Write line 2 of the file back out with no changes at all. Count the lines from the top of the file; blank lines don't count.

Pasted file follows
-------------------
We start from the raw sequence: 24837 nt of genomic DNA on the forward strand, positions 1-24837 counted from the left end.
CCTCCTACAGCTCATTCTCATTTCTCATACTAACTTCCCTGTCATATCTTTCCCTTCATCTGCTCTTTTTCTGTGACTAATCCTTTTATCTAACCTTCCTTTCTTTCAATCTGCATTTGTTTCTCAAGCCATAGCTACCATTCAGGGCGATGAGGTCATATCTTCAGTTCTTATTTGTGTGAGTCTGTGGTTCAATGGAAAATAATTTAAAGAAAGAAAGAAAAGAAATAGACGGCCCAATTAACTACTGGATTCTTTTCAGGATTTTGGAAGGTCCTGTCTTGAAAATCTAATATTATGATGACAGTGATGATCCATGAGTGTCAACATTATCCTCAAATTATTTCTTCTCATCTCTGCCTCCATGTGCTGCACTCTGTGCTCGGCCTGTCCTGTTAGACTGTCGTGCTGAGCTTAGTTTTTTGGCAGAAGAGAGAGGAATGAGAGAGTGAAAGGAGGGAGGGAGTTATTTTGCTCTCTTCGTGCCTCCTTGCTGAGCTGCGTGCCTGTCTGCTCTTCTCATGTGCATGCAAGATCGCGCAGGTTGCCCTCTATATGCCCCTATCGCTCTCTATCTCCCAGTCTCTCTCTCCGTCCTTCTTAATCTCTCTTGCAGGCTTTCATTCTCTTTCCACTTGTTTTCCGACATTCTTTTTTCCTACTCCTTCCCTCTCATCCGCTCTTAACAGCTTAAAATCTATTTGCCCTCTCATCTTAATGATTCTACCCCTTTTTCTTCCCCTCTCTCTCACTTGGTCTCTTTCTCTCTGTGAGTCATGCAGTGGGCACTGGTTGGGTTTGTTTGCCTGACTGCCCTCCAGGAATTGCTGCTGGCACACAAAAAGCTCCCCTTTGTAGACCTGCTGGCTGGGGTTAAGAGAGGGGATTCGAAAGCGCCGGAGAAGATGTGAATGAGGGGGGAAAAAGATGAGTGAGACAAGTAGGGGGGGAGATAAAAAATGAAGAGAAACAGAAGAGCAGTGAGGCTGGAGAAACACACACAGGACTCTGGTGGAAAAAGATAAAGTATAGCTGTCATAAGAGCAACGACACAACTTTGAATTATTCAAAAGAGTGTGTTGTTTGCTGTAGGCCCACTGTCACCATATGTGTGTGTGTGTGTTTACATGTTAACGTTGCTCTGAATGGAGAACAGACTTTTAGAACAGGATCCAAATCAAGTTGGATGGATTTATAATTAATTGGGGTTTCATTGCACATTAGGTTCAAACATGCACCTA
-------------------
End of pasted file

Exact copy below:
CCTCCTACAGCTCATTCTCATTTCTCATACTAACTTCCCTGTCATATCTTTCCCTTCATCTGCTCTTTTTCTGTGACTAATCCTTTTATCTAACCTTCCTTTCTTTCAATCTGCATTTGTTTCTCAAGCCATAGCTACCATTCAGGGCGATGAGGTCATATCTTCAGTTCTTATTTGTGTGAGTCTGTGGTTCAATGGAAAATAATTTAAAGAAAGAAAGAAAAGAAATAGACGGCCCAATTAACTACTGGATTCTTTTCAGGATTTTGGAAGGTCCTGTCTTGAAAATCTAATATTATGATGACAGTGATGATCCATGAGTGTCAACATTATCCTCAAATTATTTCTTCTCATCTCTGCCTCCATGTGCTGCACTCTGTGCTCGGCCTGTCCTGTTAGACTGTCGTGCTGAGCTTAGTTTTTTGGCAGAAGAGAGAGGAATGAGAGAGTGAAAGGAGGGAGGGAGTTATTTTGCTCTCTTCGTGCCTCCTTGCTGAGCTGCGTGCCTGTCTGCTCTTCTCATGTGCATGCAAGATCGCGCAGGTTGCCCTCTATATGCCCCTATCGCTCTCTATCTCCCAGTCTCTCTCTCCGTCCTTCTTAATCTCTCTTGCAGGCTTTCATTCTCTTTCCACTTGTTTTCCGACATTCTTTTTTCCTACTCCTTCCCTCTCATCCGCTCTTAACAGCTTAAAATCTATTTGCCCTCTCATCTTAATGATTCTACCCCTTTTTCTTCCCCTCTCTCTCACTTGGTCTCTTTCTCTCTGTGAGTCATGCAGTGGGCACTGGTTGGGTTTGTTTGCCTGACTGCCCTCCAGGAATTGCTGCTGGCACACAAAAAGCTCCCCTTTGTAGACCTGCTGGCTGGGGTTAAGAGAGGGGATTCGAAAGCGCCGGAGAAGATGTGAATGAGGGGGGAAAAAGATGAGTGAGACAAGTAGGGGGGGAGATAAAAAATGAAGAGAAACAGAAGAGCAGTGAGGCTGGAGAAACACACACAGGACTCTGGTGGAAAAAGATAAAGTATAGCTGTCATAAGAGCAACGACACAACTTTGAATTATTCAAAAGAGTGTGTTGTTTGCTGTAGGCCCACTGTCACCATATGTGTGTGTGTGTGTTTACATGTTAACGTTGCTCTGAATGGAGAACAGACTTTTAGAACAGGATCCAAATCAAGTTGGATGGATTTATAATTAATTGGGGTTTCATTGCACATTAGGTTCAAACATGCACCTA